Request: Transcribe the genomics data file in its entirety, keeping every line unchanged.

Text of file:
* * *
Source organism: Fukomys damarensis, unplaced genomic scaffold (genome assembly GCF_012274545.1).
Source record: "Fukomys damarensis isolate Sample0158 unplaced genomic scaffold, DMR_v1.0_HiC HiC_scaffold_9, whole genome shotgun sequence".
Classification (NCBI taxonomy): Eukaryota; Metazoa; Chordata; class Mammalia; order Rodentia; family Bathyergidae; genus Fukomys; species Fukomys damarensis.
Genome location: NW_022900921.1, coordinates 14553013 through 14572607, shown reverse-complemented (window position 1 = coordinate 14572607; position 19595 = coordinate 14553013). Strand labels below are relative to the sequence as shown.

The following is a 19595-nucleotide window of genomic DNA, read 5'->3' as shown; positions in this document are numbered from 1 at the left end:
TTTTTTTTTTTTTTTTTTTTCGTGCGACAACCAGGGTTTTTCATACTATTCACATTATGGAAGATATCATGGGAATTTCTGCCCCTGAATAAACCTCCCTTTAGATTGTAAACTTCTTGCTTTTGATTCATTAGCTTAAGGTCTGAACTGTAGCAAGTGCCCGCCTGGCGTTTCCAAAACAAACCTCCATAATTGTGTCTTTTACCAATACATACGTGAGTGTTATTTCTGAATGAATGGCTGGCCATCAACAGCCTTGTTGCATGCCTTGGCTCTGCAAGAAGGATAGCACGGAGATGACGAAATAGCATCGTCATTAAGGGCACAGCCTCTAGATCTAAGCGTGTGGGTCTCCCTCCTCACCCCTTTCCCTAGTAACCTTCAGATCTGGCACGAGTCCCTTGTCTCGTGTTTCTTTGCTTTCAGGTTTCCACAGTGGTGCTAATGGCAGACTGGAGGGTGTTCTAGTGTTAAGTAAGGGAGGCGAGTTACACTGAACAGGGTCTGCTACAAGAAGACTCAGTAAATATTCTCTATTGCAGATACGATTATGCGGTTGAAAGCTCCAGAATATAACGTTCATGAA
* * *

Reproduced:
Source organism: Fukomys damarensis, unplaced genomic scaffold (genome assembly GCF_012274545.1).
Source record: "Fukomys damarensis isolate Sample0158 unplaced genomic scaffold, DMR_v1.0_HiC HiC_scaffold_9, whole genome shotgun sequence".
Classification (NCBI taxonomy): Eukaryota; Metazoa; Chordata; class Mammalia; order Rodentia; family Bathyergidae; genus Fukomys; species Fukomys damarensis.
Genome location: NW_022900921.1, coordinates 14553013 through 14572607, shown reverse-complemented (window position 1 = coordinate 14572607; position 19595 = coordinate 14553013). Strand labels below are relative to the sequence as shown.

The following is a 19595-nucleotide window of genomic DNA, read 5'->3' as shown; positions in this document are numbered from 1 at the left end:
TTTTTTTTTTTTTTTTTTTTCGTGCGACAACCAGGGTTTTTCATACTATTCACATTATGGAAGATATCATGGGAATTTCTGCCCCTGAATAAACCTCCCTTTAGATTGTAAACTTCTTGCTTTTGATTCATTAGCTTAAGGTCTGAACTGTAGCAAGTGCCCGCCTGGCGTTTCCAAAACAAACCTCCATAATTGTGTCTTTTACCAATACATACGTGAGTGTTATTTCTGAATGAATGGCTGGCCATCAACAGCCTTGTTGCATGCCTTGGCTCTGCAAGAAGGATAGCACGGAGATGACGAAATAGCATCGTCATTAAGGGCACAGCCTCTAGATCTAAGCGTGTGGGTCTCCCTCCTCACCCCTTTCCCTAGTAACCTTCAGATCTGGCACGAGTCCCTTGTCTCGTGTTTCTTTGCTTTCAGGTTTCCACAGTGGTGCTAATGGCAGACTGGAGGGTGTTCTAGTGTTAAGTAAGGGAGGCGAGTTACACTGAACAGGGTCTGCTACAAGAAGACTCAGTAAATATTCTCTATTGCAGATACGATTATGCGGTTGAAAGCTCCAGAATATAACGTTCATGAA